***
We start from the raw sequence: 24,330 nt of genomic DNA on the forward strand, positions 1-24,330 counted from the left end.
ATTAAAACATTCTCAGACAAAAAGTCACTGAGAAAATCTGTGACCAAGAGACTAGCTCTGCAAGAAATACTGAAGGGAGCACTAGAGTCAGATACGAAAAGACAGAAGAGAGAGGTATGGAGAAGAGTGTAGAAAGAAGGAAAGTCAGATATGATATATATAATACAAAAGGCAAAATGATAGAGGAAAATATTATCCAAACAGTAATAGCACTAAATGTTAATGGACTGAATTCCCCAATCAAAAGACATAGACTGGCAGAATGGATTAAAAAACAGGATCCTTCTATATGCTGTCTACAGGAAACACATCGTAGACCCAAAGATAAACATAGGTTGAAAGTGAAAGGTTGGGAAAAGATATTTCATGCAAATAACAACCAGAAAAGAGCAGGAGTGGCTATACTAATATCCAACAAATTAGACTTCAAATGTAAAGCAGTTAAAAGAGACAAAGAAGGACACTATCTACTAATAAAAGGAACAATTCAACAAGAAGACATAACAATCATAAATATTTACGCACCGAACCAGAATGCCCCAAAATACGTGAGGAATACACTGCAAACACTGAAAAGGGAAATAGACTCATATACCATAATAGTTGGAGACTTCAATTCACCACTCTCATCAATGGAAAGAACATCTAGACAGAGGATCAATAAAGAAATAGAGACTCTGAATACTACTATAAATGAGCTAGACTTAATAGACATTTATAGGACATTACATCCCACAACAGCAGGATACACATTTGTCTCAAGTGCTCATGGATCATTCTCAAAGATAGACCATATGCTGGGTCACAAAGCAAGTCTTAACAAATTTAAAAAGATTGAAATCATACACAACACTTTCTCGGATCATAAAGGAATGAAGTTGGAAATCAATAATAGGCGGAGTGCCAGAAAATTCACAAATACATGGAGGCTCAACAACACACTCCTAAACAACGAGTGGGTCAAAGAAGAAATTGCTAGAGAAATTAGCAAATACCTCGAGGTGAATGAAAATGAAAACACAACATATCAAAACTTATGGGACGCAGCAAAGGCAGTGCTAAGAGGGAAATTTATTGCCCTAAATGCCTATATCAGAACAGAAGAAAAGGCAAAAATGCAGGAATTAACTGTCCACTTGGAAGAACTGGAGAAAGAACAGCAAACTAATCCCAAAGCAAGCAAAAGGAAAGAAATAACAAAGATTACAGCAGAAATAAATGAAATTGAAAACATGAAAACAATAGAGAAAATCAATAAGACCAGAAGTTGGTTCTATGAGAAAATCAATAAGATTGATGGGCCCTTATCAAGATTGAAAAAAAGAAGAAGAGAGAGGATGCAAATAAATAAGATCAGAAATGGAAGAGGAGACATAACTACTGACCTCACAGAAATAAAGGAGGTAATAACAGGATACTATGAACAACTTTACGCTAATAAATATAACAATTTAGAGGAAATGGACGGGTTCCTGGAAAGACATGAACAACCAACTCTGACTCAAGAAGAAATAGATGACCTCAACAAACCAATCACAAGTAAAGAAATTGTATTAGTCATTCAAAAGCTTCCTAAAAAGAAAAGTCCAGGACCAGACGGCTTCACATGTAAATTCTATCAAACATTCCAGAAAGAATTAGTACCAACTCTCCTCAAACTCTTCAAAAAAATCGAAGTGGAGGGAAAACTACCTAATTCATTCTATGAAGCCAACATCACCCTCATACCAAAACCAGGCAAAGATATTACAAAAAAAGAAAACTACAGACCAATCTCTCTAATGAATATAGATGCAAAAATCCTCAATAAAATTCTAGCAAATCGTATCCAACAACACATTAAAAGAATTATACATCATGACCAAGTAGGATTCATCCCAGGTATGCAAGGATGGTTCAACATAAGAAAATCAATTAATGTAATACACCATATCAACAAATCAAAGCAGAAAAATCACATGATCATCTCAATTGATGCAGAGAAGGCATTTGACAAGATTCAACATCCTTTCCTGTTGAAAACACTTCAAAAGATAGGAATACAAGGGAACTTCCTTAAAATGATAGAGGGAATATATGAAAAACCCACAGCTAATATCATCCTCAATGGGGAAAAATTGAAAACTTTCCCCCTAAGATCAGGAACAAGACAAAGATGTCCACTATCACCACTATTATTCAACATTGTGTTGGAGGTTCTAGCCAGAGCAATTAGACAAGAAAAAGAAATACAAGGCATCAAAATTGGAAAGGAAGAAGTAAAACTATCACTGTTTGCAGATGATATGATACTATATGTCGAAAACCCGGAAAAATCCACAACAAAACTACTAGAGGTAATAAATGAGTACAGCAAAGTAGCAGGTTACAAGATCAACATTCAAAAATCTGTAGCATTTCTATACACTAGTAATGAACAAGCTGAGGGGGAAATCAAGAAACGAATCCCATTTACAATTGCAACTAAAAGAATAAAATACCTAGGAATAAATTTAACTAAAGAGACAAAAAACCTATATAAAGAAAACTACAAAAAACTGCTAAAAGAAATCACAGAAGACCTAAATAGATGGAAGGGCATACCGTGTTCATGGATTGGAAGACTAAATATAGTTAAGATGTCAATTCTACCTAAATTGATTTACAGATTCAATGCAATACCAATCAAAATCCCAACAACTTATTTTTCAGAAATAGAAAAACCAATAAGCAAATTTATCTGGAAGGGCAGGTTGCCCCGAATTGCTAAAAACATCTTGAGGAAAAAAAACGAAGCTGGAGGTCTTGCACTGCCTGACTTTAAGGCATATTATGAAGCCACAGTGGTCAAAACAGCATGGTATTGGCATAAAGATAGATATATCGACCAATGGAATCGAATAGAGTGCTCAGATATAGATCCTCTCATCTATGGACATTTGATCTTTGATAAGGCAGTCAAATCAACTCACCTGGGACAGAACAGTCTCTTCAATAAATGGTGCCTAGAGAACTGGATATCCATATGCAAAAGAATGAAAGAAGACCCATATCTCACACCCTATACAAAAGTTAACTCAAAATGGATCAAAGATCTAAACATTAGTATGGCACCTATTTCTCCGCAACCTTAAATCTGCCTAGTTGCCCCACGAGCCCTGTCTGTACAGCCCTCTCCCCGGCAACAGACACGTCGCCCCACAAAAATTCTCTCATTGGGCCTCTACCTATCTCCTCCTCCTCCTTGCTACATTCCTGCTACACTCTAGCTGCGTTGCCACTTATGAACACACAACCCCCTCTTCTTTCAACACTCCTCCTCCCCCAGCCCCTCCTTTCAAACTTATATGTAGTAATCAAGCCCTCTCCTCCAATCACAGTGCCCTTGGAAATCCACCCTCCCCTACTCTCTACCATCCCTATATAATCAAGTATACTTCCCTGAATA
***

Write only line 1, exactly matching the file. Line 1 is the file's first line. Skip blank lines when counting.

We start from the raw sequence: 24,330 nt of genomic DNA on the forward strand, positions 1-24,330 counted from the left end.